What the Bible says about
(From Forerunner Commentary)
Some cite Matthew 7:1 as proof that we should do no judging whatsoever: "Judge not, that you be not judged." Here, the Greek word for "judge" is krino, meaning to condemn, avenge, sentence, or levy a punishment. Christ plainly says that if we condemn others, we will be condemned ourselves. Dangerous territory indeed!
Though it is certainly hazardous to evaluate the problems or sins of others, the context answers the question of whether we are to do so. We are to judge and in every aspect of life, as other scriptures show. Christ continues His thought, in context, by showing that we are to evaluate the deeds of others, but to be very careful with our judgments. We should consider our weaknesses and sins very carefully, to the point of overcoming them, before we make harsh judgments on others. How can we condemn someone else when we may have even bigger problems? He instructs us to remove the hypocrisy and then we can help our brother with his difficulties.
Focusing on the Greek to show that "condemning" defines judgment better than "justice" really makes no difference. The sense of the context is proper evaluation of our own and others' conduct so that proper justice is done. If we wish to use a harsher definition, such as condemnation or damnation, then Christ is saying He will also evaluate us in that light. Major or minor infraction, light or harsh judgment, the outcome is the same: "As you do unto others, so shall it be done unto you!"
Christ's initial statement about judgment cannot be ripped out of context to stand on its own. We must understand it considering His whole explanation, which includes recognition of others' sins and their disposition, but only after overcoming our own faults.
Otherwise, Matthew 7:1 directly contradicts John 7:24 where He uses the same Greek words: "Do not judge according to appearance, but judge [krino] with righteous judgment." Here He says we are to judge, but He mitigates it with instruction on how to judge, just as in Matthew 7. Certainly, we are to analyze—judge—what is right or wrong, based on the mind of God as expressed in His Word. How we apply that judgment to others is critical, for Christ will take the same attitude with us that we take with others.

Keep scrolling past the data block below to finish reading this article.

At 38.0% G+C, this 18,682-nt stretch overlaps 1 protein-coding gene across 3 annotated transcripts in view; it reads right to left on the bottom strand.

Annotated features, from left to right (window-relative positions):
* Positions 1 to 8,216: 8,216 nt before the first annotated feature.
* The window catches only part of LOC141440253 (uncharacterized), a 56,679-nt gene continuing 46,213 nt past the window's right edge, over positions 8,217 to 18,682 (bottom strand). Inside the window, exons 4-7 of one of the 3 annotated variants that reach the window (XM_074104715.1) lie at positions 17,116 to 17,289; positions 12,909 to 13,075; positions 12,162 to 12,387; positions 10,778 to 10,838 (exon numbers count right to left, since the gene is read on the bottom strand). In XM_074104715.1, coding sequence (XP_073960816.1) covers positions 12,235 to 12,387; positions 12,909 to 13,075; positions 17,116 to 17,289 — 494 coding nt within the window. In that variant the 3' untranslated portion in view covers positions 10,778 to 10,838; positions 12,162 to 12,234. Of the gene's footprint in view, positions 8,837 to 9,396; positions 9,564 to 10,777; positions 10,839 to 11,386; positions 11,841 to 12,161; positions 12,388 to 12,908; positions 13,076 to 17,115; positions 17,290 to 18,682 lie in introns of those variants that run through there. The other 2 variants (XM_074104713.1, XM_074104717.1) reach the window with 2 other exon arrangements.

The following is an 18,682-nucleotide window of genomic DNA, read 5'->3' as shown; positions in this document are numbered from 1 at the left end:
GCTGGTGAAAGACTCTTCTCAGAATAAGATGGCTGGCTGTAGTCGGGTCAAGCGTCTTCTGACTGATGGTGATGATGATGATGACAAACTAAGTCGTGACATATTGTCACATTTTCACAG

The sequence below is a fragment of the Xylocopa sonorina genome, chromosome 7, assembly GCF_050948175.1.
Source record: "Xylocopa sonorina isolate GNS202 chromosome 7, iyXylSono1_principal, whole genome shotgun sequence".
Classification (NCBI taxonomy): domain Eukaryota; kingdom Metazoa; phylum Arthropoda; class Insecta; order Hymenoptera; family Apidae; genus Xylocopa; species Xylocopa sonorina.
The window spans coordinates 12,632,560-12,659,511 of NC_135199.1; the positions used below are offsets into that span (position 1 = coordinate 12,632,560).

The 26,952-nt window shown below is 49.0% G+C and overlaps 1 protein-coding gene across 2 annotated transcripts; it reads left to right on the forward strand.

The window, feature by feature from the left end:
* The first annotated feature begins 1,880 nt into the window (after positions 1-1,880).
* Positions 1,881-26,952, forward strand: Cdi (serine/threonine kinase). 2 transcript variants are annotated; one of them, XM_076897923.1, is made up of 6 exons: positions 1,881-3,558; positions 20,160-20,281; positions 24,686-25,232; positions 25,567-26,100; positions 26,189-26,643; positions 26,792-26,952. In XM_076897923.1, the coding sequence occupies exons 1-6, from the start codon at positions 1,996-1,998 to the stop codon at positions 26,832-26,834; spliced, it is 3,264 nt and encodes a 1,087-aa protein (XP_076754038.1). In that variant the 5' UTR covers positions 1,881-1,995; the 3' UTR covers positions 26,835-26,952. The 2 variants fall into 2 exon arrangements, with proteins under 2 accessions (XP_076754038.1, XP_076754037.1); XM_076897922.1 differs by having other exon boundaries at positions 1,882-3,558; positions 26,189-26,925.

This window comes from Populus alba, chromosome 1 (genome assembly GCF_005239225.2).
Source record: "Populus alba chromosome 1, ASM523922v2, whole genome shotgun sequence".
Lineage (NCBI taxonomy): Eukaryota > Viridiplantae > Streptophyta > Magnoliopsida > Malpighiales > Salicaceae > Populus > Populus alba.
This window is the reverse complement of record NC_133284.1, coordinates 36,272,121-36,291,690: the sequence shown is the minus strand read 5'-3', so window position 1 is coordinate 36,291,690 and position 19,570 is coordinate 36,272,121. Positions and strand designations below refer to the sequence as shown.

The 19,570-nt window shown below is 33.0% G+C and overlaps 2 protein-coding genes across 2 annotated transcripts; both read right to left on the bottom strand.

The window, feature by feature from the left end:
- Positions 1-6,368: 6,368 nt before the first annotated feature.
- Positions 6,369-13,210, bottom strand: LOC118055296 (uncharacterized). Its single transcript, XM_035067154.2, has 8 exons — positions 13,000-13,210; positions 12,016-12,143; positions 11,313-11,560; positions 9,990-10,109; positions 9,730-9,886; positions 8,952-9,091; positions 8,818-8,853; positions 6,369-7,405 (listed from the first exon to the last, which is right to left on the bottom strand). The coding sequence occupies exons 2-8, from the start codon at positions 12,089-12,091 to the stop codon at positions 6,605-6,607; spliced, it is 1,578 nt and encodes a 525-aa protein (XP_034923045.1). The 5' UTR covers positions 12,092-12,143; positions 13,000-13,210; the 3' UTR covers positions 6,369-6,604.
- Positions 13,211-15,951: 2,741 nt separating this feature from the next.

Like it or not, life forces us to make judgments or decisions about people every day. These may deal with mundane physical things or with friendships or marriages that affect a lifetime. Many have gone through life wishing they had been equipped early in life to render and exercise sounder judgments, for the process of making good calls can be very confusing. It is so easy to dwell on the wrong factors or see only what is on the surface.
The Weightier Matters (Part 2): Judgment
Berea lies within the ancient region of Macedonia. Scripture confirms that a Jewish community - large enough to have built a synagogue - lived within the city, even though it was within a Gentile nation. On his second "missionary" journey, following the council in Jerusalem, the apostle Paul came to Berea to preach, after proclaiming the gospel in places like Philippi and Thessalonica.
What is it, though, that made the Bereans so special? Commentator Matthew Henry writes, regarding the Bereans:
They had a freer thought, and lay more open to conviction, were willing to hear reason, and admit the force of it, and to subscribe to that which appeared to them to be truth, though it was contrary to their former sentiments. This was more noble.
They had a better temper, were not so sour, and morose, and ill conditioned towards all that were not of their mind. As they were ready to come into a unity with those that by the power of truth they were brought to concur with, so they continued in charity with those that they saw cause to differ from. This was more noble. They neither prejudged the cause, nor were moved with envy at the managers of it, as the Jews at Thessalonica were, but very generously gave both it and them a fair hearing, without passion or partiality. (Matthew Henry's Commentary on the Whole Bible, p. 2141)
We first see that they were more fair-minded (noble, KJV) than the Jews of Thessalonica. What does it mean to be fair-minded or noble? The Greek word used in Acts is eugenesteroi, which comes from eugenes, from which we derive the personal name "Eugene." Originally, it meant "wellborn" and implied nobility. Later, it described those of a generous spirit, who are open-minded toward truth, not prejudiced, hostile, or suspicious of others, but give others a fair hearing. The Bereans are considered as noble because they listened to the preaching of the gospel with open hearts as they pursued God and His whole truth.
We also see that they received the Word with "readiness" or eagerness. The Greek word, prothumos, suggests that they looked into the Scriptures with enthusiasm, eagerness, and zeal. The Greek paints a word-picture of a ravenously hungry man who devours the food set before him or an extremely thirsty man who is finally given something to drink. The Bereans were full of enthusiasm, readiness, and zeal for God's Word.